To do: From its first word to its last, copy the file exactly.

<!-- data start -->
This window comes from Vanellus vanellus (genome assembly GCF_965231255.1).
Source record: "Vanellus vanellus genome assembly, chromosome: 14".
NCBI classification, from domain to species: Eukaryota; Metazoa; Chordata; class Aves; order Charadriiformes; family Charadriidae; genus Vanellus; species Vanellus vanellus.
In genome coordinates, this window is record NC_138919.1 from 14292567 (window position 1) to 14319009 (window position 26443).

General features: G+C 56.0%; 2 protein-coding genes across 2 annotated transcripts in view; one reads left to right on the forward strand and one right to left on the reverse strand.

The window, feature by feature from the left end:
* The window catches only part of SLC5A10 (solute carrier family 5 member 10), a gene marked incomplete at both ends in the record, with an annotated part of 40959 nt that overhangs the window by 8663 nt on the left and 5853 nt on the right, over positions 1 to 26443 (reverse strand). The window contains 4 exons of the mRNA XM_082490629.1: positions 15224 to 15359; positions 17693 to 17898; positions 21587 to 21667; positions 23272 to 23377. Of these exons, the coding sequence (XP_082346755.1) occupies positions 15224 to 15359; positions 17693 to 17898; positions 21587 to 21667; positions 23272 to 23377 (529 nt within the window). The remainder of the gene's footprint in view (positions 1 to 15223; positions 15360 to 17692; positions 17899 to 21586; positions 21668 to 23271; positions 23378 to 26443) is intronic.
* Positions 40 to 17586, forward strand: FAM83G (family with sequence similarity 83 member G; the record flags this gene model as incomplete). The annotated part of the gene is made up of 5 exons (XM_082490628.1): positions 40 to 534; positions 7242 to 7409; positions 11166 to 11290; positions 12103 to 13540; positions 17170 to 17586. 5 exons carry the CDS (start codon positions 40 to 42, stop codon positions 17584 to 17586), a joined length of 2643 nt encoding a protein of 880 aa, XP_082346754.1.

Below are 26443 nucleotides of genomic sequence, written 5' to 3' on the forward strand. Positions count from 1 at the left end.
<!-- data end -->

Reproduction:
This window comes from Vanellus vanellus (genome assembly GCF_965231255.1).
Source record: "Vanellus vanellus genome assembly, chromosome: 14".
NCBI classification, from domain to species: Eukaryota; Metazoa; Chordata; class Aves; order Charadriiformes; family Charadriidae; genus Vanellus; species Vanellus vanellus.
In genome coordinates, this window is record NC_138919.1 from 14292567 (window position 1) to 14319009 (window position 26443).

General features: G+C 56.0%; 2 protein-coding genes across 2 annotated transcripts in view; one reads left to right on the forward strand and one right to left on the reverse strand.

The window, feature by feature from the left end:
* The window catches only part of SLC5A10 (solute carrier family 5 member 10), a gene marked incomplete at both ends in the record, with an annotated part of 40959 nt that overhangs the window by 8663 nt on the left and 5853 nt on the right, over positions 1 to 26443 (reverse strand). The window contains 4 exons of the mRNA XM_082490629.1: positions 15224 to 15359; positions 17693 to 17898; positions 21587 to 21667; positions 23272 to 23377. Of these exons, the coding sequence (XP_082346755.1) occupies positions 15224 to 15359; positions 17693 to 17898; positions 21587 to 21667; positions 23272 to 23377 (529 nt within the window). The remainder of the gene's footprint in view (positions 1 to 15223; positions 15360 to 17692; positions 17899 to 21586; positions 21668 to 23271; positions 23378 to 26443) is intronic.
* Positions 40 to 17586, forward strand: FAM83G (family with sequence similarity 83 member G; the record flags this gene model as incomplete). The annotated part of the gene is made up of 5 exons (XM_082490628.1): positions 40 to 534; positions 7242 to 7409; positions 11166 to 11290; positions 12103 to 13540; positions 17170 to 17586. 5 exons carry the CDS (start codon positions 40 to 42, stop codon positions 17584 to 17586), a joined length of 2643 nt encoding a protein of 880 aa, XP_082346754.1.

Below are 26443 nucleotides of genomic sequence, written 5' to 3' on the forward strand. Positions count from 1 at the left end.